Canada manufacturing activity expands in June after four-month slump

Thu Jul 2, 2015 9:31am EDT
 
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OTTAWA (Reuters) - The Canadian manufacturing sector perked up in June, showing growth for the first time in five months as new business orders and employment improved, data showed on Thursday.

The RBC Canadian Manufacturing Purchasing Managers' index (PMI), a measure of manufacturing business conditions, rose to a seasonally adjusted 51.3 last month from 49.8 in May.

A reading above 50 shows growth in the sector, but the index had been below that threshold for the last four months. June's reading was the highest level of the year.

The improvement illustrated the lift manufacturers saw from gains in the U.S. economy and the depreciation in the Canadian dollar, said Craig Wright, chief economist at RBC.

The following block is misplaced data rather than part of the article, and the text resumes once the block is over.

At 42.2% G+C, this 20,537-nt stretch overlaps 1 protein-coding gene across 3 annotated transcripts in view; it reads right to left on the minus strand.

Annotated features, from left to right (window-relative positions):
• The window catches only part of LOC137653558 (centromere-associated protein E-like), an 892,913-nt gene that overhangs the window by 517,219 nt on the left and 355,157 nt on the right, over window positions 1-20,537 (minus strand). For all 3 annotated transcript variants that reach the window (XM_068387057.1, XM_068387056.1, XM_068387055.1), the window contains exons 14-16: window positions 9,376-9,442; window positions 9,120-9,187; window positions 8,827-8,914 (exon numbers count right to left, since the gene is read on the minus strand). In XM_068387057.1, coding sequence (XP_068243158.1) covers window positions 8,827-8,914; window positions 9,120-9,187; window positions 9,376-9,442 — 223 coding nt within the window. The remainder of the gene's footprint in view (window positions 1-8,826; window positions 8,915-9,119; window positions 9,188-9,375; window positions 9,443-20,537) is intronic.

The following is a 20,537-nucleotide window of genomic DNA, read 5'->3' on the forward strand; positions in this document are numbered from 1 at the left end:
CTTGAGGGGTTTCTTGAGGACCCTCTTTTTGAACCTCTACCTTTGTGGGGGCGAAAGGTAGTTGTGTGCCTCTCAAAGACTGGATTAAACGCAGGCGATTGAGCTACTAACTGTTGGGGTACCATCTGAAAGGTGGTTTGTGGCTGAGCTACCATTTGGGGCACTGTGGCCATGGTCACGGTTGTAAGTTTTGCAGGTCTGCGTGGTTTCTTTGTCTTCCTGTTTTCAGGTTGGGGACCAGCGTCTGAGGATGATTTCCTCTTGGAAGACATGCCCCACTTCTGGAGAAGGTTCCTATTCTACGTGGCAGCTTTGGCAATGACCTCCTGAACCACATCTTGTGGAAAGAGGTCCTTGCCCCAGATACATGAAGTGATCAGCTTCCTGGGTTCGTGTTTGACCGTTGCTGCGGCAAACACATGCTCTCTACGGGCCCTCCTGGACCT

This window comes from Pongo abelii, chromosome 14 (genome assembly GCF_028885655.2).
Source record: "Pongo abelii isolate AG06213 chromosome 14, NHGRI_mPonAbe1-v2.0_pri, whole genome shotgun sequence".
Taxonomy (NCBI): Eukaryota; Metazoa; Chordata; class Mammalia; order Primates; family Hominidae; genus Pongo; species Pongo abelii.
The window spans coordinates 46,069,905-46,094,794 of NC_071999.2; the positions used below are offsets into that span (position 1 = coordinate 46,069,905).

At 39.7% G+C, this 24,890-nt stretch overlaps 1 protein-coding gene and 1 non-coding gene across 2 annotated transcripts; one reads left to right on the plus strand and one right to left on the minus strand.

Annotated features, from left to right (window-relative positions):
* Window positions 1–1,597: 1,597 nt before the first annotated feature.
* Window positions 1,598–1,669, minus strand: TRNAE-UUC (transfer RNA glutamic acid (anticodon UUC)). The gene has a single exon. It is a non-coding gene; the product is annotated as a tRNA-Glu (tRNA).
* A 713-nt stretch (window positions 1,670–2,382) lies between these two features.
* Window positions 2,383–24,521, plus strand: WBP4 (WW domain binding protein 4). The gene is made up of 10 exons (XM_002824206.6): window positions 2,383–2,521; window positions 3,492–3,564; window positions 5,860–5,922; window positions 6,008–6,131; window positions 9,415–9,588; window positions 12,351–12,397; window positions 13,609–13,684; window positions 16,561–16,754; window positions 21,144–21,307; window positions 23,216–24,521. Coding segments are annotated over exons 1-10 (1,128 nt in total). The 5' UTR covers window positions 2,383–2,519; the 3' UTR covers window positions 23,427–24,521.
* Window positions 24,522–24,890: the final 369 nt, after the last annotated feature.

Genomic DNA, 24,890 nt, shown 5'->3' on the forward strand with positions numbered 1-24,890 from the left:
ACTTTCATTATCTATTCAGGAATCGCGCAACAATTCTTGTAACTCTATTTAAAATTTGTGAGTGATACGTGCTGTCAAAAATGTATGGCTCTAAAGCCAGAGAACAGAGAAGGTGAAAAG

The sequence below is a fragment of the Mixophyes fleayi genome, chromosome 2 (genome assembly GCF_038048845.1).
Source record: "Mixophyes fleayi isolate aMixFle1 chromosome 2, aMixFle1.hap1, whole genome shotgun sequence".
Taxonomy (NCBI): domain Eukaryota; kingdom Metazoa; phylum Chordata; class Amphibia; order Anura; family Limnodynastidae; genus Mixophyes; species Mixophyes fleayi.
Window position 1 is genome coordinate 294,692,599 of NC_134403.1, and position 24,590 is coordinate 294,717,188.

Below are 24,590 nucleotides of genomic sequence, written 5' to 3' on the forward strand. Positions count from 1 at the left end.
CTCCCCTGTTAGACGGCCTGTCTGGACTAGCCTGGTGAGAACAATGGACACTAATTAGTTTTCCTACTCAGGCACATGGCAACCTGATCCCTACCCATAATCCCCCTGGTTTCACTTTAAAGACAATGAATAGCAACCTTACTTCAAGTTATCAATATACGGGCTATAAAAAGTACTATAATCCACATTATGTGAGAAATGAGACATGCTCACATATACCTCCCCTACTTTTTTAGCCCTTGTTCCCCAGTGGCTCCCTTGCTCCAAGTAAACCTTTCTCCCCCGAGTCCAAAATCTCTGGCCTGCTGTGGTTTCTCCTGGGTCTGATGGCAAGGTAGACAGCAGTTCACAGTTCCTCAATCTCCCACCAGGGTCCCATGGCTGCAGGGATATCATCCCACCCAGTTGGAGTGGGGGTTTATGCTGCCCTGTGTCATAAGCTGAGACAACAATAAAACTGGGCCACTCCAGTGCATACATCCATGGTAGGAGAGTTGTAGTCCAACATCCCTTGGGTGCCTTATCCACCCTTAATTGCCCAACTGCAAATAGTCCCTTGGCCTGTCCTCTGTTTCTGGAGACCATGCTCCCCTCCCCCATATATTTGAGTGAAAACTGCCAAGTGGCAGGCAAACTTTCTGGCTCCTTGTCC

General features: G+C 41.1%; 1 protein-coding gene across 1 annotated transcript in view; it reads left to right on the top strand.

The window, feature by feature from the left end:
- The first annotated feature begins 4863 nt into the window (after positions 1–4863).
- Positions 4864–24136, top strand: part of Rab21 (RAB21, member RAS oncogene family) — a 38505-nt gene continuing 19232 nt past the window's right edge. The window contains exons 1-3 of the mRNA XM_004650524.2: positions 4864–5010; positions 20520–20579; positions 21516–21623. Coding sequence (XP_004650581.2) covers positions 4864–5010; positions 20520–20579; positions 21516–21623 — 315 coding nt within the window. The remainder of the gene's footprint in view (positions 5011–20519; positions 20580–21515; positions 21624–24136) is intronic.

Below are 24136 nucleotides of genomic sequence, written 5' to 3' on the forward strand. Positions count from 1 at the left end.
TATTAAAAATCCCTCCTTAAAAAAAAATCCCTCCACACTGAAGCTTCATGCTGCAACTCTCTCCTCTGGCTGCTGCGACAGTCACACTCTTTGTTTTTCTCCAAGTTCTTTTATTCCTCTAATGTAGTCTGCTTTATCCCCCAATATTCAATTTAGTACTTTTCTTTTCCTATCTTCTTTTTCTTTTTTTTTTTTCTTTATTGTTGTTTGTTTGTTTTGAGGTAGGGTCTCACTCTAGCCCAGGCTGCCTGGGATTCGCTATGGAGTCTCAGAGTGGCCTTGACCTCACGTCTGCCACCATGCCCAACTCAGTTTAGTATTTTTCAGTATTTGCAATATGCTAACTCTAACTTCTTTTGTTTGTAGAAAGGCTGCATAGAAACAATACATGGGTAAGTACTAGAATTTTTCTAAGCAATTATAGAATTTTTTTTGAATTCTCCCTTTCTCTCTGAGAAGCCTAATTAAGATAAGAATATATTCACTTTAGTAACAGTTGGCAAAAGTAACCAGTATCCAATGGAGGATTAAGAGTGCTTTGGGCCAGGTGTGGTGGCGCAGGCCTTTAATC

"As we move through the summer months, we expect a trend improvement in the level of activity in the manufacturing sector," he said.

The report was a potentially welcome sign that the economy could regain momentum in the second quarter after contracting in the first three months of the year. Data earlier this week showed growth declined in April, boding poorly for a second-quarter pick up.

Firms cited stronger export demand as helping to drive the rebound in business conditions. The new export orders index rose to 52.0, its highest level since November, from 50.1. The overall new orders index also gained.

 
Production Associates inspect cars moving along assembly line at Honda manufacturing plant in Alliston, Ontario March 30, 2015.  REUTERS/Fred Thornhill